It made me think about everything that I’ve had to do in my life, not knowing that I was autistic as well for most of my life. I can definitely sympathize with my son, and I didn’t have the same kind of encouragement and help that he gets. One of the things that we have in common–which is definitely a sign of our autism–is that when we get overwhelmed, we shut down. We won’t be able to move forward or back or any direction until we get help. This is often misinterpreted as being lazy. Now, this is not to say that we can’t be procrastinators or lazy like others in the world. We absolutely can. But we need to differentiate what’s being overwhelmed and what’s being lazy. Sometimes the difference is razor thin.

One of my son’s fears in speaking up for himself is that he doesn’t want to look stupid in front of the class–or his instructors, for that matter. He’s afraid to say, “Hey, I’m confused, and I’m not sure what I’m doing,” even if the instructor just gave him the instructions. You can imagine his frustration that with the topic he’s learning, he knows he has to learn it as part of the curriculum and certification process that he’s going through because it’s going to be an important part of what he’ll be doing for his career, so he does need to understand how to do it. I’m the first to say my son is not an academic, but he IS smart, but is learning-different. And being learning-different is invisible. He’s still learning how to speak up for himself and advocate for himself, and this is when Mom (me), his dad, and people in the disabilities office at school try to advocate for him or teach him how to advocate for himself. When he’s frustrated, he gets overwhelmed and it’s hard to separate what he needs to do to advocate for himself and his anger and frustration. It’s tough.

But I understand it. It wasn’t until I was much older–twice his age–until I understand how to do it for myself. Now I’m a little TOO fierce when I advocate for myself sometimes! LOL But the difference is that accommodations at school and having your parents intervene is not the same at work. There are those in the workforce who think that accommodations is solely for needing wheelchair access, visual readers, closed-captioning, and ergonomic chairs and wrist rests. What’s often ignored in the workplace is the invisible disabilities–autism, dyslexia, dysgraphia, sensory integration, anxiety, and things like that. When someone is in school, there are support systems put in place to help people with these kinds of invisible disabilities. Sometimes, at the college level, they’ll have it, depending on the college, but it’s limited (this is what we’ve tried to take advantage of at my son’s college when possible). But at work…nope. Nothing.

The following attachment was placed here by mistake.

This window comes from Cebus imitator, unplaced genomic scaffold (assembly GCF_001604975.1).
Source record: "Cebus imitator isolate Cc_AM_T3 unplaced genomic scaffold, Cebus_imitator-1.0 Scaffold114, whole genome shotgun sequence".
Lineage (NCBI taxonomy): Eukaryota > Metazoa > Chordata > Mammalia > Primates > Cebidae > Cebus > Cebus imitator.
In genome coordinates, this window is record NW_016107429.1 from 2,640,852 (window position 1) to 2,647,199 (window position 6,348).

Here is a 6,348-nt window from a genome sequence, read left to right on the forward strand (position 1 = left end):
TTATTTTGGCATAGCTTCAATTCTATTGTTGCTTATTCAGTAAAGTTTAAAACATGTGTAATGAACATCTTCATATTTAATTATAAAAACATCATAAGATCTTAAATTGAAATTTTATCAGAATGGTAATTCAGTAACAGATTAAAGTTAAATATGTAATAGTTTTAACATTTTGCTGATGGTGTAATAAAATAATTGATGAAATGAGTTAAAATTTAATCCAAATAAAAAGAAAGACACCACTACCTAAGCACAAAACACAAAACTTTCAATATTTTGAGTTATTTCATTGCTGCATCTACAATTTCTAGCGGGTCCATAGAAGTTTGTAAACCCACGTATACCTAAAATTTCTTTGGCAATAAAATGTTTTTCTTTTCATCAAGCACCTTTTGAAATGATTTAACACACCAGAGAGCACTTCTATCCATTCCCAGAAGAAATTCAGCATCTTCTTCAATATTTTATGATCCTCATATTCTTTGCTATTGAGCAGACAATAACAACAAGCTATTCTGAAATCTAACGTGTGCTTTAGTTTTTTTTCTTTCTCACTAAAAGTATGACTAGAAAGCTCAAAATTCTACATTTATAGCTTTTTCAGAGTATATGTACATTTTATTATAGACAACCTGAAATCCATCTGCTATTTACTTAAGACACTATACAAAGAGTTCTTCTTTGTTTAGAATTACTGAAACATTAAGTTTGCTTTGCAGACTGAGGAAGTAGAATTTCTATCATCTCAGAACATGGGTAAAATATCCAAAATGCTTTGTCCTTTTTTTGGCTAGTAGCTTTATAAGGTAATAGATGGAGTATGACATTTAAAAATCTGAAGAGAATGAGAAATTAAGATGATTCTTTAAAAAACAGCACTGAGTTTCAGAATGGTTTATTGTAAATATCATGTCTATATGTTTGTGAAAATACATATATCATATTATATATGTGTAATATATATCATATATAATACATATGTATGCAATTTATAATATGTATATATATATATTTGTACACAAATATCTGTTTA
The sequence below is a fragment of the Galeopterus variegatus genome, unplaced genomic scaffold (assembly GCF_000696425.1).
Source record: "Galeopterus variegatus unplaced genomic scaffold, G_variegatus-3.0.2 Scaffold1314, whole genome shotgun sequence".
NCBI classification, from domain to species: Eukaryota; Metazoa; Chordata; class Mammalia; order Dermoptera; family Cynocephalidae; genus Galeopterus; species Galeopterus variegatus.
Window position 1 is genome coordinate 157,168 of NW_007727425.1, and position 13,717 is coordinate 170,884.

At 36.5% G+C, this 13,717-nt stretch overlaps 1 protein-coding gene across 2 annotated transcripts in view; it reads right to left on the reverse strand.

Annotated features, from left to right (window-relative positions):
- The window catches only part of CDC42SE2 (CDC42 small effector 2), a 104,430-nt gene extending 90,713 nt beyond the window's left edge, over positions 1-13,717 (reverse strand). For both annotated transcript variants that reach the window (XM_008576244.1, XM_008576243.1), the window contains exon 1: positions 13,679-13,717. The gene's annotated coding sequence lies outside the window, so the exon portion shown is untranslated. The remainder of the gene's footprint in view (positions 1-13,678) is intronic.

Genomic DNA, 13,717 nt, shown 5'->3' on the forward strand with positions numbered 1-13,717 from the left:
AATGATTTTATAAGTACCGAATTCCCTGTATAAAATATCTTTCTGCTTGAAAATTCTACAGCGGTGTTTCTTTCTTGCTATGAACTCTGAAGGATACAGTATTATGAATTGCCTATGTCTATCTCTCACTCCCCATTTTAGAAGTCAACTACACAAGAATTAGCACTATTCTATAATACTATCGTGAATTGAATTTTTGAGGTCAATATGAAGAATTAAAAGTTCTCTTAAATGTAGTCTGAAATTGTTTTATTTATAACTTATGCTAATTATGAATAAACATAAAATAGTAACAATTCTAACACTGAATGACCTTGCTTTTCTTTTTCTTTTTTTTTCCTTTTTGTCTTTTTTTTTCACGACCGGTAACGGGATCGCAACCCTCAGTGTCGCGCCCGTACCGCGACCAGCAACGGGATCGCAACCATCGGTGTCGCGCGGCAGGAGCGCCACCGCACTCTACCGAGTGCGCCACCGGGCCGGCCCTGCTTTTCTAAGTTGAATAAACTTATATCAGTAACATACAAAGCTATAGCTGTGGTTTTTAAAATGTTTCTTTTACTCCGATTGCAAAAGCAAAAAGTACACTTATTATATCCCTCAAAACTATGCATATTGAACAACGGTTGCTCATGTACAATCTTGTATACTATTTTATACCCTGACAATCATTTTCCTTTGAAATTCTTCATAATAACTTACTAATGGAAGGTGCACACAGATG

For me personally, I’ve usually divulged my autism after I’m hired and settled in, because most of my career has been done without that knowledge, and I want to be hired on my accomplishments and merits without that information. But once I’m in, I try to make sure that my manager and my teammates understand some of my limitations. For example, I can listen and take notes, but I can’t process the information at the same time. I can’t condense it quickly to take down the notes, and move on. The person giving me the directions or talking about something might have moved onto the next thing before my brain actually can process whatever’s being talked about. So I find I have to tell people to SLOW DOWN, and I have been taught to review my instructions back to the person to make sure that I understand them. The last thing I need to do, which is a natural reflex for most people, is to say, “Sure, I understand,” when I don’t, and then mess up the entire situation. This used to get me in trouble–a lot more than anyone else who was around me either at school or work. So, I had to learn to do this so that I didn’t mess anything up. Other times, I’ve had to learn how to step up and say I’m overwhelmed, especially if everything–meaning many tasks assigned–all became a “priority” or “urgent” at the same time. I have learned how to gauge my own bandwidth, and call out if something is unrealistic, and ask my manager to prioritize the priorities as well, because I can only do so many things at once without feeling overwhelmed and having a meltdown. I will even have to make sure that I say something that I’m on the verge of feeling overwhelmed, and ask for help to navigate, because I do want to do a good job and do well. Some of this is the sort of thing that my son is still learning how to navigate, and I can only teach him so much about this without being with him at all times.